Banks with International Authorization Show Capital Adequacy Ratio Below Regulatory Threshold – Banking Regulator

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According to the second-quarter report on financial soundness indicators released by the banking regulator, some banks with international authorization are reported to have a capital adequacy ratio below the regulatory threshold. Despite the banking industry’s overall resilience, the report highlights a decline in the capital adequacy ratio for banks with international authorization, citing factors such as the depreciation of the naira exchange rate.

Key Points:

  • Capital Adequacy Ratio Trends:
    • The banking industry’s capital adequacy ratio declined by 3.0 percentage points to 11.2 percent in the review quarter, compared to the 14.2 percent recorded in the preceding quarter. While the ratio was above the 10.0 percent benchmark for banks with national/regional authorization, it fell below the 15.0 percent threshold for banks with international authorization.
  • Reasons for Decline:
    • The report attributes the decline in the capital adequacy ratio to a reduction in banks’ total qualifying capital relative to an increase in risk-weighted assets. This was influenced by the depreciation of the naira exchange rate, resulting from the adoption of a market-determined exchange rate policy by the Central Bank.
  • Asset Quality and Non-Performing Loans (NPLs):
    • The asset quality of banks, measured by the ratio of non-performing loans, marginally fell by 0.4 percentage points to 4.1 percent in the second quarter of 2023. This decline is attributed to sustained improvement in loan recoveries by banks. The NPL ratio remained below the prudential benchmark of 5.0 percent.
  • Liquidity Ratio Increase:
    • The industry liquidity ratio witnessed a significant rise of 10.9 percentage points to 62.2 percent in the review quarter, compared with 51.4 percent in the preceding quarter. The liquidity ratio surpassed the minimum regulatory benchmark of 30.0 percent, indicating the banks’ ability to meet their obligations.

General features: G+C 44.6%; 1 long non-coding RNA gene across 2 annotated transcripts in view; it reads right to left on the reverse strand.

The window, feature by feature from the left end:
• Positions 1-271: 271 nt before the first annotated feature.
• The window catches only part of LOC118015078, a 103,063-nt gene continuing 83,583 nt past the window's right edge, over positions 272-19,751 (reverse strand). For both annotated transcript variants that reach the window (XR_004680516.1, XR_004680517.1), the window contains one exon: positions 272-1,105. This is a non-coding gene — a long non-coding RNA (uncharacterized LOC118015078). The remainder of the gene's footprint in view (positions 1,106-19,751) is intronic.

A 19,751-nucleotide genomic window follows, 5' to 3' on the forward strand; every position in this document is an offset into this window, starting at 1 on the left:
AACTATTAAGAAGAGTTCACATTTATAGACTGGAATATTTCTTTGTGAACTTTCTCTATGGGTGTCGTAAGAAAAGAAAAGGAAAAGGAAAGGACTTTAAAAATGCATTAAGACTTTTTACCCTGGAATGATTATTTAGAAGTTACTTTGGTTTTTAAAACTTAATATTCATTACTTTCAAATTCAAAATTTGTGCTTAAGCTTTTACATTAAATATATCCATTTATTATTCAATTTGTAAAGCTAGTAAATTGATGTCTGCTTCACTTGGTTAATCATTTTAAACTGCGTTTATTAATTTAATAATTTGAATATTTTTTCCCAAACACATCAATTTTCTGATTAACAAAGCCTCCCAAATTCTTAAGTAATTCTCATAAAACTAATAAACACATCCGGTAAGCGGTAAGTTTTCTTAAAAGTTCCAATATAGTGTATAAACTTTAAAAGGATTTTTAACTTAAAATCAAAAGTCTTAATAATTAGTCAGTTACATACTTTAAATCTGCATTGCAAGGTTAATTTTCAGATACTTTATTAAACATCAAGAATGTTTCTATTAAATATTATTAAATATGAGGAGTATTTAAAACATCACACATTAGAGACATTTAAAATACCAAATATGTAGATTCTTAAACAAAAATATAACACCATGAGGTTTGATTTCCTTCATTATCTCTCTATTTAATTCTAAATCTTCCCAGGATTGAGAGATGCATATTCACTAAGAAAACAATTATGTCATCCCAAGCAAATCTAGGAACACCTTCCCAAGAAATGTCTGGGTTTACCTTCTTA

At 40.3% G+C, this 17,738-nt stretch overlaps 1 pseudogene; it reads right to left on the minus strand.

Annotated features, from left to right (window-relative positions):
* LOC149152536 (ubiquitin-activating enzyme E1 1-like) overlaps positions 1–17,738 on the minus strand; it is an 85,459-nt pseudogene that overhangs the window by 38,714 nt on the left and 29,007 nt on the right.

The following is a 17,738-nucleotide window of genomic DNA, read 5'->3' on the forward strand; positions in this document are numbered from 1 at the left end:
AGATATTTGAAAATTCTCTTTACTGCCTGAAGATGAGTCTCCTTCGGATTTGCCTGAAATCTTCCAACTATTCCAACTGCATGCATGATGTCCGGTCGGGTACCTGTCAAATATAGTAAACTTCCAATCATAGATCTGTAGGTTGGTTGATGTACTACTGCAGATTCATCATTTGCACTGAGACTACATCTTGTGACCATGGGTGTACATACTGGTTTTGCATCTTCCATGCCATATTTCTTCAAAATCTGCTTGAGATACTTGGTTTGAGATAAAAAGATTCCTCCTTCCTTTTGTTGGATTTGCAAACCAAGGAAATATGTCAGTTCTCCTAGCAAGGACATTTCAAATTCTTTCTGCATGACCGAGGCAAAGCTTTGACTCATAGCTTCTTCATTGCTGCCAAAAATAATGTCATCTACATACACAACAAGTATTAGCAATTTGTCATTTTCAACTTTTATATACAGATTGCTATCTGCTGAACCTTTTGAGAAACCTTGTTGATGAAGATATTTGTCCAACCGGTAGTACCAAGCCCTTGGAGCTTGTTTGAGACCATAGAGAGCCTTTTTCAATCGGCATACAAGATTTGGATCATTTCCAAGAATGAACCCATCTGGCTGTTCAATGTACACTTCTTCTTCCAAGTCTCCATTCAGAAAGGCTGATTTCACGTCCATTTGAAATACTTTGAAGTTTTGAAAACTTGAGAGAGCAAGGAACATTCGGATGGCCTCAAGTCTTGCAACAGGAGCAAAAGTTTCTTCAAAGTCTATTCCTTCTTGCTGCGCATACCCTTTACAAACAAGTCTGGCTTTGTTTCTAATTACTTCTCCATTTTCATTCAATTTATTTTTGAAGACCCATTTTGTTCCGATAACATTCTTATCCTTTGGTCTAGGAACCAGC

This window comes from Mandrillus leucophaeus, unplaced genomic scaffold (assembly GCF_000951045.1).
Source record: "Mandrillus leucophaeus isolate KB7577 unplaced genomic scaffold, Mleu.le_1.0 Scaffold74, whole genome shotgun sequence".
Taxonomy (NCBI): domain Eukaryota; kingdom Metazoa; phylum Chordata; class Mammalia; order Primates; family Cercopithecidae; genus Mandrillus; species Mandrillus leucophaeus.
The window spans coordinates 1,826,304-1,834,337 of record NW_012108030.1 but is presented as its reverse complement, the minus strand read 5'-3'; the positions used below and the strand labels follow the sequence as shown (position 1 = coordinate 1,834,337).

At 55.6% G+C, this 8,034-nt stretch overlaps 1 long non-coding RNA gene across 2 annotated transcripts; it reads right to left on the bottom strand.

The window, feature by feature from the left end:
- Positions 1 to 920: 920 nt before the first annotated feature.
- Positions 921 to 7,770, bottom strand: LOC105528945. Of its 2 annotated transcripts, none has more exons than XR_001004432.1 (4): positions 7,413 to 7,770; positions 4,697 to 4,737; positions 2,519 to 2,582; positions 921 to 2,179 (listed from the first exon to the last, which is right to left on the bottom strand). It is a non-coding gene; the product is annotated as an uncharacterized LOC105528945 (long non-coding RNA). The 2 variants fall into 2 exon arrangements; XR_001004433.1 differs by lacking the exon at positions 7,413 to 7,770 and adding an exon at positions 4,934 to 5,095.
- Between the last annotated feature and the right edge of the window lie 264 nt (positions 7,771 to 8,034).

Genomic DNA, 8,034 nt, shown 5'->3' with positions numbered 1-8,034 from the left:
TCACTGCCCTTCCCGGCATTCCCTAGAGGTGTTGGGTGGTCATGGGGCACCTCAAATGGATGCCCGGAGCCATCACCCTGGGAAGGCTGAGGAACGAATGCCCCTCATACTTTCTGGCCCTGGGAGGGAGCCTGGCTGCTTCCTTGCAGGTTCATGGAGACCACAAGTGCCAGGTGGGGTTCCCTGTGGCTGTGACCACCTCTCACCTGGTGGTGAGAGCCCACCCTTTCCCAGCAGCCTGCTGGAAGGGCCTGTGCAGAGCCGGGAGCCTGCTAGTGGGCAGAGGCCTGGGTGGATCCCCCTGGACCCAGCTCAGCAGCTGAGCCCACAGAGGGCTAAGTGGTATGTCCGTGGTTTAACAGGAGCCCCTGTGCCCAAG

• Exchange Rate Policy Impact:
    • The report points out that the depreciation of the naira exchange rate, resulting from the adoption of a market-determined exchange rate policy, contributed to the decline in the capital adequacy ratio for banks with international authorization.
  • Regulatory Thresholds and Compliance:
    • While the banking industry’s overall financial soundness indicators were within regulatory thresholds, the report specifically highlights the challenges faced by banks with international authorization in maintaining the required capital adequacy ratio.

Conclusion: The disclosure of some banks with international authorization having a capital adequacy ratio below the regulatory threshold raises concerns about the impact of the depreciation of the naira exchange rate on the banking sector. The report emphasizes the need for banks to navigate challenges associated with fluctuating exchange rates and maintain compliance with regulatory benchmarks to ensure financial stability.

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